and after a long discussion of material not found in the Marcionite canon, Irenaeus concludes:

From this he shows that he was always attached to and inseparable from him (unde ostendit quod semper junctus ei et inseparabilis fuerit ab eo). [ibid]

Similarly the former associates of Peter are said to 'separate' themselves from Paul:

But again, we allege the same against those who do not recognise Paul as an apostle: that they should either reject the other words of the Gospel which we have come to know through Luke alone, and not make use of them; or else, if they do receive all these, they must necessarily admit also that testimony concerning Paul, when he (Luke) tells us that the Lord spoke at first to him from heaven: "Saul, Saul, why persecutest thou Me? I am Jesus Christ, whom thou persecutest; " and then to Ananias, saying regarding him: "Go thy way; for he is a chosen vessel unto Me, to bear My name among the Gentiles, and kings, and the children of Israel. For I will show him, from this time, how great things he must suffer for My name's sake." Those, therefore, who do not accept of him [as a teacher], who was chosen by God for this purpose, that he might boldly bear His name, as being sent to the forementioned nations, do despise the election of God, and separate themselves from the company of the apostles (et se ipsos segregant ab Apostolorum conventu.). For neither can they contend that Paul was no apostle, when he was chosen for this purpose; nor can they prove Luke guilty of falsehood, when he proclaims the truth to us with all diligence. [3.15.1]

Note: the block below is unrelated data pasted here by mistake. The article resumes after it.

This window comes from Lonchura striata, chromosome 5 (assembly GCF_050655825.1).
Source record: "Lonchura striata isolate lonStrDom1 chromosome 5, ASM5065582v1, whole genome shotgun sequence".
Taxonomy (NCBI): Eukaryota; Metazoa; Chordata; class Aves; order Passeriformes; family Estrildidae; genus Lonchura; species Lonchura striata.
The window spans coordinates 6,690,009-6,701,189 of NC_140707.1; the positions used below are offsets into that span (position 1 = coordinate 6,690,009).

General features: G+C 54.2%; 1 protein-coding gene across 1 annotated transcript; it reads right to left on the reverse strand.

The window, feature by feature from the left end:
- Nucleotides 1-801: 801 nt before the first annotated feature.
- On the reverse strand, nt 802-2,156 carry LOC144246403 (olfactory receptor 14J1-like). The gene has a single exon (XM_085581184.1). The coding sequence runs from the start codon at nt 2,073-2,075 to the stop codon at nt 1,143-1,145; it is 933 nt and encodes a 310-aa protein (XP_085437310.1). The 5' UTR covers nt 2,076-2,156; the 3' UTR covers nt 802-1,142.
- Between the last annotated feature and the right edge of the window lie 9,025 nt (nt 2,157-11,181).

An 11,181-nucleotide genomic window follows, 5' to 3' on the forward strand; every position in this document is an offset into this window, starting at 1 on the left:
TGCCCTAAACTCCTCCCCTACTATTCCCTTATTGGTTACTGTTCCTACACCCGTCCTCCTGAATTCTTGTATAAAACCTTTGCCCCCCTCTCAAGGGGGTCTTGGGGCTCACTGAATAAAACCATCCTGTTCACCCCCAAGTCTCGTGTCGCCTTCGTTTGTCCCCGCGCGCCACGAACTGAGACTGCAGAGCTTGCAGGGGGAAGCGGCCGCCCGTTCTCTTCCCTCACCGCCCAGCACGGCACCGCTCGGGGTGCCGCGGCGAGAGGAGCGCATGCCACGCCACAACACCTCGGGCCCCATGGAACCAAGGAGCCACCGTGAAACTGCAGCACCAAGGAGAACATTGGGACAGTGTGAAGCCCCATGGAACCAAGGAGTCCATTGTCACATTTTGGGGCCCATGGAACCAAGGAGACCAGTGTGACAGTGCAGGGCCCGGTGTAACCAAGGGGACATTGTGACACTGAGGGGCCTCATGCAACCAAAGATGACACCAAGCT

The Valentinians act similarly according to Irenaeus in what follows:

By these words they entrap the more simple, and entice them, imitating our phraseology, that these [dupes] may listen to them the oftener; and then these are asked regarding us, how it is, that when they hold doctrines similar to ours, we, without cause, keep ourselves aloof from their company; and when they say the same things, and hold the same doctrine, we call them heretics? When they have thus, by means of questions, overthrown the faith of any, and rendered them uncontradicting hearers of their own, they describe to them in private the unspeakable mystery of their Pleroma (his separatim inenarrabile plenitudinis suse enarrant mysterium).  But they are altogether deceived, who imagine that they may learn from the Scriptural texts adduced by heretics, that [doctrine] which their words plausibly teach.  For error is plausible, and bears a resemblance to the truth, but requires to be disguised; while truth is without disguise, and therefore has been entrusted to children. [3.15.2]

We can stop here and notice that the use of 'separatim' here gets to the heart of the heretical sense of the term.  The heretics used it in the sense of 'secret' - i.e. like Secret Mark (look above).